Biomechanics and Modeling in Mechanobiology

, Volume 16, Issue 3, pp 787–803 | Cite as

Wall shear stress exposure time: a Lagrangian measure of near-wall stagnation and concentration in cardiovascular flows

  • Amirhossein ArzaniEmail author
  • Alberto M. Gambaruto
  • Guoning Chen
  • Shawn C. Shadden
Original Paper


Near-wall transport is of utmost importance in connecting blood flow mechanics with cardiovascular disease progression. The near-wall region is the interface for biologic and pathophysiologic processes such as thrombosis and atherosclerosis. Most computational and experimental investigations of blood flow implicitly or explicitly seek to quantify hemodynamics at the vessel wall (or lumen surface), with wall shear stress (WSS) quantities being the most common descriptors. Most WSS measures are meant to quantify the frictional force of blood flow on the vessel lumen. However, WSS also provides an approximation to the near-wall blood flow velocity. We herein leverage this fact to compute a wall shear stress exposure time (WSSET) measure that is derived from Lagrangian processing of the WSS vector field. We compare WSSET against the more common relative residence time (RRT) measure, as well as a WSS divergence measure, in several applications where hemodynamics are known to be important to disease progression. Because these measures seek to quantify near-wall transport and because near-wall transport is important in several cardiovascular pathologies, surface concentration computed from a continuum transport model is used as a reference. The results show that compared to RRT, WSSET is able to better approximate the locations of near-wall stagnation and concentration build-up of chemical species, particularly in complex flows. For example, the correlation to surface concentration increased on average from 0.51 (RRT) to 0.79 (WSSET) in abdominal aortic aneurysm flow. Because WSSET considers integrated transport behavior, it can be more suitable in regions of complex hemodynamics that are traditionally difficult to quantify, yet encountered in many disease scenarios.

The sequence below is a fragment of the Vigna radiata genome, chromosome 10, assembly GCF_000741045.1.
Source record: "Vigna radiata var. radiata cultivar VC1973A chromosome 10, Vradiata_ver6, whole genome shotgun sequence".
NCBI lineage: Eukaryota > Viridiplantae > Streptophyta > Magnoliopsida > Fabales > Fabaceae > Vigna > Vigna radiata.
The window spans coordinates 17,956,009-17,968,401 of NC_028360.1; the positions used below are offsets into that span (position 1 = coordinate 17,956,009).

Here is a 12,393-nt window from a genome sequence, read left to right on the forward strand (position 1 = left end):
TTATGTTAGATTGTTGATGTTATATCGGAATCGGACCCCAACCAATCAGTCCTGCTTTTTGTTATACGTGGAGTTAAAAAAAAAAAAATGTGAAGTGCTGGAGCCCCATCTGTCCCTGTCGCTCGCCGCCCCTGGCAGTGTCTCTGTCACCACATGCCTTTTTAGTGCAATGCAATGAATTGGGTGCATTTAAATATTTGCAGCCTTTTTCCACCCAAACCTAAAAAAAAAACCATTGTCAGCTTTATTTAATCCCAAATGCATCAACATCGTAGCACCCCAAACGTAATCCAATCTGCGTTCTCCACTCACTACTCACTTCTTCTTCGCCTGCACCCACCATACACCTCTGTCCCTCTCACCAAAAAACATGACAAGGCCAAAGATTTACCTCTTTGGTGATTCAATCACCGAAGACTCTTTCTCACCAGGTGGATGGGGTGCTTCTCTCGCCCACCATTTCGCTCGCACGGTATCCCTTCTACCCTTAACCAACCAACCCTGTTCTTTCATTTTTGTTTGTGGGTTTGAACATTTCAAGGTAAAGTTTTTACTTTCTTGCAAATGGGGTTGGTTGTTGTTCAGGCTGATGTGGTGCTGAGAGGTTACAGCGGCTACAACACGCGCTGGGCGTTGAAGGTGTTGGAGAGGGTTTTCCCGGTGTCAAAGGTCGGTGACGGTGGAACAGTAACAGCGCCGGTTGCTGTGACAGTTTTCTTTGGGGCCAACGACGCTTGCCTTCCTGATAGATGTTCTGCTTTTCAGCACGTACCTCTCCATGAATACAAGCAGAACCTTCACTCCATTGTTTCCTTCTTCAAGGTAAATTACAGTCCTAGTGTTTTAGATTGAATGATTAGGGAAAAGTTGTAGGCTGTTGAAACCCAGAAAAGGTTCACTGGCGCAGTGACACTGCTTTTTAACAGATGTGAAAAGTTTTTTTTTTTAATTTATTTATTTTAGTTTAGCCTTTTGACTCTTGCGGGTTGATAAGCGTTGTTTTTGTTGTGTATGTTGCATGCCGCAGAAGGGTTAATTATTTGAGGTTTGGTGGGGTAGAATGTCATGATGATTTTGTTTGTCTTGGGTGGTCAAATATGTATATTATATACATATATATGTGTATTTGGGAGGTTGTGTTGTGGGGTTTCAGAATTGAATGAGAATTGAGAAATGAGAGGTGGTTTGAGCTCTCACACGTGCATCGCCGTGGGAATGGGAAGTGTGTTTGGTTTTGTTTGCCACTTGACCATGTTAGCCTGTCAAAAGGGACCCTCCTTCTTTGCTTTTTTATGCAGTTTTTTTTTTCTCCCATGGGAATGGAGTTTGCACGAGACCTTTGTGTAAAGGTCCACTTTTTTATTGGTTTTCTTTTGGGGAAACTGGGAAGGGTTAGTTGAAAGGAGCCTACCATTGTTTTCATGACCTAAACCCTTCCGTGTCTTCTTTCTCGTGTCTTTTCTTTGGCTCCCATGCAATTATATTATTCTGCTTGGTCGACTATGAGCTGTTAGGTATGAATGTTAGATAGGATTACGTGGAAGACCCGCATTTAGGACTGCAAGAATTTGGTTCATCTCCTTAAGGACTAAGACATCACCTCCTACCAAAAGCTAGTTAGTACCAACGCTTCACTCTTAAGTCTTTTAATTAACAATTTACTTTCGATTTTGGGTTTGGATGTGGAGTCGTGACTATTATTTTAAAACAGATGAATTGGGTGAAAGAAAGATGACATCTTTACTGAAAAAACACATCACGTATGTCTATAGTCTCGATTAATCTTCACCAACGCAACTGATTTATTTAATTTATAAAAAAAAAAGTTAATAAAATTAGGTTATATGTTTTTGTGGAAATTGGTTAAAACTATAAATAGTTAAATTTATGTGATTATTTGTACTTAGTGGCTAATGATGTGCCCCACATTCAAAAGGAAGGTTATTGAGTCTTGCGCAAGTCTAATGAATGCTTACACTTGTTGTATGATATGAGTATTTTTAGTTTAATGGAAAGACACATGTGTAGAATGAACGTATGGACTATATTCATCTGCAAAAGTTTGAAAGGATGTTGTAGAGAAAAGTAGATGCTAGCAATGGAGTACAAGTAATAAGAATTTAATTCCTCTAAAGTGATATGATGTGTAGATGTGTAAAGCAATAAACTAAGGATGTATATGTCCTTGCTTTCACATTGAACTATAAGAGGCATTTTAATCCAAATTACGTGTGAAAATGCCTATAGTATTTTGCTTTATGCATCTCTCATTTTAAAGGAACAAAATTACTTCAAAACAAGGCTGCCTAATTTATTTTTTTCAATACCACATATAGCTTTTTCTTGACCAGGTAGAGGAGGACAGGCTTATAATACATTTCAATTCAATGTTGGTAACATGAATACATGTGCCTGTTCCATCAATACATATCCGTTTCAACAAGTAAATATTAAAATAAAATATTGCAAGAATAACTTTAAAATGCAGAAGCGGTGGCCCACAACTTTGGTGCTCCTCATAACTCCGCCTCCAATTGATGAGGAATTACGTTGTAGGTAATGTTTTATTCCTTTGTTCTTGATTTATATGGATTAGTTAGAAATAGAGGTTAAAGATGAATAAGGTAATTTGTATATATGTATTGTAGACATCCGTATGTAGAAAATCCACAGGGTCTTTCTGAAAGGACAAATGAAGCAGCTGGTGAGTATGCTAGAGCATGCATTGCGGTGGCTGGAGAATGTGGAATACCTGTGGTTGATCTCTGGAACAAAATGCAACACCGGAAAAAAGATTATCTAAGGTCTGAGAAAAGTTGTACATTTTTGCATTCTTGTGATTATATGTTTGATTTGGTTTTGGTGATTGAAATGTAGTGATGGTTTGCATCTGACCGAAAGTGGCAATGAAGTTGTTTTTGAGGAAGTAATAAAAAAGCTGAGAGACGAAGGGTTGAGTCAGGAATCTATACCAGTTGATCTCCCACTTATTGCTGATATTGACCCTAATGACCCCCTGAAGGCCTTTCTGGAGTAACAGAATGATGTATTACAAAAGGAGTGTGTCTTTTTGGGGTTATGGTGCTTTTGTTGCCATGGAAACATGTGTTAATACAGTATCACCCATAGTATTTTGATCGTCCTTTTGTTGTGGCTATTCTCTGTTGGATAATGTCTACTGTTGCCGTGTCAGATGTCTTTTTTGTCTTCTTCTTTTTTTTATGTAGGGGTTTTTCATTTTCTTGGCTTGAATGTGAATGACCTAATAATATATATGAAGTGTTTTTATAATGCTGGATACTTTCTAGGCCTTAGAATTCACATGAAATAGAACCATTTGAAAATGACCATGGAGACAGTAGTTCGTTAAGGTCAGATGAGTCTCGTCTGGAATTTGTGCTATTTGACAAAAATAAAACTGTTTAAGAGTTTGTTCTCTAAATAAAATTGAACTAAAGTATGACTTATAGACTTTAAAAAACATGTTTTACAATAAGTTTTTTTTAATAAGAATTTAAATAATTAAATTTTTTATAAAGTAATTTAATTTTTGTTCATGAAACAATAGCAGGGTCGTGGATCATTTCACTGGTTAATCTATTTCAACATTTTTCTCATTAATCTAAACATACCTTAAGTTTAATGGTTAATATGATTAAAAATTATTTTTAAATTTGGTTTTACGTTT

Advection–diffusion Blood flow Hemodynamics Near-wall transport Residence time Shear stress 



The authors are thankful to Nathan M. Wilson for providing the coronary aneurysm data. This work was supported by the National Science Foundation (Grant No. 1354541).

Compliance with ethical standards

Conflict of interest

The authors have no conflict of interest.


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Copyright information

© Springer-Verlag Berlin Heidelberg 2016

Authors and Affiliations

  1. 1.Department of Mechanical EngineeringUniversity of California BerkeleyBerkeleyUSA
  2. 2.Department of Mechanical EngineeringUniversity of BristolBristolUK
  3. 3.Department of Computer ScienceUniversity of HoustonHoustonUSA

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